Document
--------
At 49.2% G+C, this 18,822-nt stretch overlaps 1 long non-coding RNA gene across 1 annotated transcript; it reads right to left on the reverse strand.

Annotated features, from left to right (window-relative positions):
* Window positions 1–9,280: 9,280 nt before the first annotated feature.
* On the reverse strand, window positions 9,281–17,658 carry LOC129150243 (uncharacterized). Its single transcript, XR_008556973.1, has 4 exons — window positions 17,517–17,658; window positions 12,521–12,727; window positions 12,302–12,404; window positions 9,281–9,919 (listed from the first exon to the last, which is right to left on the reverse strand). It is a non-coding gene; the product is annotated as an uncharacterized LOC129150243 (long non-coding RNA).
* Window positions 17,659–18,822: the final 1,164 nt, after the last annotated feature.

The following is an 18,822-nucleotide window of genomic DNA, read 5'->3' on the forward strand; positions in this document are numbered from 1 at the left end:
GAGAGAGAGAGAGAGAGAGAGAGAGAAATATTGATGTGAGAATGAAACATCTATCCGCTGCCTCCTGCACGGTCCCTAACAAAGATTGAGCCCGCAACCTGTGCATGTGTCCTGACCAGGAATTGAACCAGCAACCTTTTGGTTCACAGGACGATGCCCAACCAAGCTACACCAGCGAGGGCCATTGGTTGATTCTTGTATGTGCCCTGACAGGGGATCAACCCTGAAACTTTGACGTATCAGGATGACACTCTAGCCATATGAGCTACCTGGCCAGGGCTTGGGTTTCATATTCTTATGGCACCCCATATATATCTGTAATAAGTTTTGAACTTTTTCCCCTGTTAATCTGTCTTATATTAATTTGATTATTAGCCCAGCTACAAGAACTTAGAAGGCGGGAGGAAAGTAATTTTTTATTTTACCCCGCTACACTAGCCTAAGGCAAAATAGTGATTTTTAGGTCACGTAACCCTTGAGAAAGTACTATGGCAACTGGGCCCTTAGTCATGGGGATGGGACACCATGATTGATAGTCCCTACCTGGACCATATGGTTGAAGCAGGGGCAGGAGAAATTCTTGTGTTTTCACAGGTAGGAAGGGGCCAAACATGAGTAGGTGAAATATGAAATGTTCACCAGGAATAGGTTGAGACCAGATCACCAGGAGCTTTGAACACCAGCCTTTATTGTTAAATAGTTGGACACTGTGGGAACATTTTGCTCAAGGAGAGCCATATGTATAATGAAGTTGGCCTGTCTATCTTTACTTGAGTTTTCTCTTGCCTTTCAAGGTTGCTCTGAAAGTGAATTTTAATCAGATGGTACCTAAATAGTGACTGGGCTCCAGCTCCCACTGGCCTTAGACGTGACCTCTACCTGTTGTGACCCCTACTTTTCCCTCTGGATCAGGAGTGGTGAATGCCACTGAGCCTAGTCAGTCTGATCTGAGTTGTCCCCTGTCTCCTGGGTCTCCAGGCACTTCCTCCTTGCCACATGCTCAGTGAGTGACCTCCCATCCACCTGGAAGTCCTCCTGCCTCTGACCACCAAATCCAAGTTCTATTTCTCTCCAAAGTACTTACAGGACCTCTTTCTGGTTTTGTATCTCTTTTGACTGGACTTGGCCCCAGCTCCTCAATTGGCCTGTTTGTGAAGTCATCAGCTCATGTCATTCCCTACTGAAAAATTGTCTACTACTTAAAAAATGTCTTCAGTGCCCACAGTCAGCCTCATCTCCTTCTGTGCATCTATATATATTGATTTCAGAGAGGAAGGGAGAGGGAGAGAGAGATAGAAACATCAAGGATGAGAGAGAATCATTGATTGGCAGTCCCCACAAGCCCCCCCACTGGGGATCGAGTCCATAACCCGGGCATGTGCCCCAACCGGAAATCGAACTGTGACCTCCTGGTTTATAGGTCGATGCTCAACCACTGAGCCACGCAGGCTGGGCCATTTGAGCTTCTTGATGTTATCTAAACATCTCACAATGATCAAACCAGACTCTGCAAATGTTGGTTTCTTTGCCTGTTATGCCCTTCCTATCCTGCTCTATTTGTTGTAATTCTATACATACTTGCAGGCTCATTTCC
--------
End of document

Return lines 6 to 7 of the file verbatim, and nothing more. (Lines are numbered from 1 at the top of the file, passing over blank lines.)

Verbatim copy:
The following is an 18,822-nucleotide window of genomic DNA, read 5'->3' on the forward strand; positions in this document are numbered from 1 at the left end:
GAGAGAGAGAGAGAGAGAGAGAGAGAAATATTGATGTGAGAATGAAACATCTATCCGCTGCCTCCTGCACGGTCCCTAACAAAGATTGAGCCCGCAACCTGTGCATGTGTCCTGACCAGGAATTGAACCAGCAACCTTTTGGTTCACAGGACGATGCCCAACCAAGCTACACCAGCGAGGGCCATTGGTTGATTCTTGTATGTGCCCTGACAGGGGATCAACCCTGAAACTTTGACGTATCAGGATGACACTCTAGCCATATGAGCTACCTGGCCAGGGCTTGGGTTTCATATTCTTATGGCACCCCATATATATCTGTAATAAGTTTTGAACTTTTTCCCCTGTTAATCTGTCTTATATTAATTTGATTATTAGCCCAGCTACAAGAACTTAGAAGGCGGGAGGAAAGTAATTTTTTATTTTACCCCGCTACACTAGCCTAAGGCAAAATAGTGATTTTTAGGTCACGTAACCCTTGAGAAAGTACTATGGCAACTGGGCCCTTAGTCATGGGGATGGGACACCATGATTGATAGTCCCTACCTGGACCATATGGTTGAAGCAGGGGCAGGAGAAATTCTTGTGTTTTCACAGGTAGGAAGGGGCCAAACATGAGTAGGTGAAATATGAAATGTTCACCAGGAATAGGTTGAGACCAGATCACCAGGAGCTTTGAACACCAGCCTTTATTGTTAAATAGTTGGACACTGTGGGAACATTTTGCTCAAGGAGAGCCATATGTATAATGAAGTTGGCCTGTCTATCTTTACTTGAGTTTTCTCTTGCCTTTCAAGGTTGCTCTGAAAGTGAATTTTAATCAGATGGTACCTAAATAGTGACTGGGCTCCAGCTCCCACTGGCCTTAGACGTGACCTCTACCTGTTGTGACCCCTACTTTTCCCTCTGGATCAGGAGTGGTGAATGCCACTGAGCCTAGTCAGTCTGATCTGAGTTGTCCCCTGTCTCCTGGGTCTCCAGGCACTTCCTCCTTGCCACATGCTCAGTGAGTGACCTCCCATCCACCTGGAAGTCCTCCTGCCTCTGACCACCAAATCCAAGTTCTATTTCTCTCCAAAGTACTTACAGGACCTCTTTCTGGTTTTGTATCTCTTTTGACTGGACTTGGCCCCAGCTCCTCAATTGGCCTGTTTGTGAAGTCATCAGCTCATGTCATTCCCTACTGAAAAATTGTCTACTACTTAAAAAATGTCTTCAGTGCCCACAGTCAGCCTCATCTCCTTCTGTGCATCTATATATATTGATTTCAGAGAGGAAGGGAGAGGGAGAGAGAGATAGAAACATCAAGGATGAGAGAGAATCATTGATTGGCAGTCCCCACAAGCCCCCCCACTGGGGATCGAGTCCATAACCCGGGCATGTGCCCCAACCGGAAATCGAACTGTGACCTCCTGGTTTATAGGTCGATGCTCAACCACTGAGCCACGCAGGCTGGGCCATTTGAGCTTCTTGATGTTATCTAAACATCTCACAATGATCAAACCAGACTCTGCAAATGTTGGTTTCTTTGCCTGTTATGCCCTTCCTATCCTGCTCTATTTGTTGTAATTCTATACATACTTGCAGGCTCATTTCC